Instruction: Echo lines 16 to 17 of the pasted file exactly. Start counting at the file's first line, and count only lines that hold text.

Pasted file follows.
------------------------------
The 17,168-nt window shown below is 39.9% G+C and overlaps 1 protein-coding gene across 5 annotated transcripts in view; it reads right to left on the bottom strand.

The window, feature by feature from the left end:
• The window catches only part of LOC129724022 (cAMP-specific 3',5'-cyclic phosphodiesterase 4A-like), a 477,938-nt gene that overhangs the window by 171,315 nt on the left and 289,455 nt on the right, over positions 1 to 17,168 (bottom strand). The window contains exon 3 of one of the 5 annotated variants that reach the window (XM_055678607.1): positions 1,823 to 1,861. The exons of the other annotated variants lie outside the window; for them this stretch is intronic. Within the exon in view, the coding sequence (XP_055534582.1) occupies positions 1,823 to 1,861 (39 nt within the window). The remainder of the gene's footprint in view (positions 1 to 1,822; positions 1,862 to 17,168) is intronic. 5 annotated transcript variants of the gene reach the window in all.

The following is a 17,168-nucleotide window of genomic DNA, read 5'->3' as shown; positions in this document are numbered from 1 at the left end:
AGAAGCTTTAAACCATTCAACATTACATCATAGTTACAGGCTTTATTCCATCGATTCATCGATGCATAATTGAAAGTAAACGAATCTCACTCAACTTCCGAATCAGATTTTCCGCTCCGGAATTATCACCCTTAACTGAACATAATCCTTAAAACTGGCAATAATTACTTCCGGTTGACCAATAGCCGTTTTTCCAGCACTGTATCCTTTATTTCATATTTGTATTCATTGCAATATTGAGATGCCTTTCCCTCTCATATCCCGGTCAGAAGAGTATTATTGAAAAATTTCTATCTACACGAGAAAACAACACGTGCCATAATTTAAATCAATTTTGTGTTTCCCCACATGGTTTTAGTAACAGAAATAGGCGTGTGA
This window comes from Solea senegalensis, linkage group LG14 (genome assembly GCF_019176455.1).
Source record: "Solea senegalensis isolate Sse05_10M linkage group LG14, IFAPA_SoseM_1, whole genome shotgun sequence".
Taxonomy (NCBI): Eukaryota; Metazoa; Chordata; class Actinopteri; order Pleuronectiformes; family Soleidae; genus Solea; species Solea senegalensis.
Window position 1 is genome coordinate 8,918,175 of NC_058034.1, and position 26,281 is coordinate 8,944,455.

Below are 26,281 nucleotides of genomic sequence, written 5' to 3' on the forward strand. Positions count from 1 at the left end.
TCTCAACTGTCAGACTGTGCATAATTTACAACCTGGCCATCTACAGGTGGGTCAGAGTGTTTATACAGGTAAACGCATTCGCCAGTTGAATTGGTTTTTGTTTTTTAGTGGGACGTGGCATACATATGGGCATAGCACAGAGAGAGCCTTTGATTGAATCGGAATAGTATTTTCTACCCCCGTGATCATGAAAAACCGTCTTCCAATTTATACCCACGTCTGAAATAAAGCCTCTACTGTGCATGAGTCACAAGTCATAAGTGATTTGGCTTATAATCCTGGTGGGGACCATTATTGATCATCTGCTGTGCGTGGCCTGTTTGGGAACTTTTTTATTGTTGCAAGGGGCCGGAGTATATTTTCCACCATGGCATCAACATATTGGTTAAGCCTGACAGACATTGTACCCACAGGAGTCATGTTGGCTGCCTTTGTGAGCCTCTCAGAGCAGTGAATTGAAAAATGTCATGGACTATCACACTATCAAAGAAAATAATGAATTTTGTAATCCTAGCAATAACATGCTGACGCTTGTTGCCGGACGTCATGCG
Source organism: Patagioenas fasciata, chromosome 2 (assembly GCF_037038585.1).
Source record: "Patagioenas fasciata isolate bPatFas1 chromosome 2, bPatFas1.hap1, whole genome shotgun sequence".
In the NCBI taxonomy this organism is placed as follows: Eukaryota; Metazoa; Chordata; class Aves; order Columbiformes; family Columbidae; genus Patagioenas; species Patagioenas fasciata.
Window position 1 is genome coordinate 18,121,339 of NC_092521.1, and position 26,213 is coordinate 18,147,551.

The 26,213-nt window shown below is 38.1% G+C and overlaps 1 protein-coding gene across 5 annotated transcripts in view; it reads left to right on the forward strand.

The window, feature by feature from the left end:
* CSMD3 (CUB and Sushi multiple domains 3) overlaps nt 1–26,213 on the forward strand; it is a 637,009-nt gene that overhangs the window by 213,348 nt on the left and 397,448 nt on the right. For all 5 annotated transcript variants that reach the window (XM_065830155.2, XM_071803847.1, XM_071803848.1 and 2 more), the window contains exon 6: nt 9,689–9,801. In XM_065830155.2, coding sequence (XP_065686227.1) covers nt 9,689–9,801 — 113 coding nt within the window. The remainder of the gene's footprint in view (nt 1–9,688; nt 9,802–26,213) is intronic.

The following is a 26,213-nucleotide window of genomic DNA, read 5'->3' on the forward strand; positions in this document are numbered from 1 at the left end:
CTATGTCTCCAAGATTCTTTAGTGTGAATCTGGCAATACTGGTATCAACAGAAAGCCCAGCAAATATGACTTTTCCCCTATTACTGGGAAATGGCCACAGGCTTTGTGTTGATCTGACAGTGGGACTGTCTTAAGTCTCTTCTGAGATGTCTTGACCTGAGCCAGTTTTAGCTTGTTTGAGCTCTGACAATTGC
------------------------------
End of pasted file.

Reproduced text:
The 26,213-nt window shown below is 38.1% G+C and overlaps 1 protein-coding gene across 5 annotated transcripts in view; it reads left to right on the forward strand.

The window, feature by feature from the left end: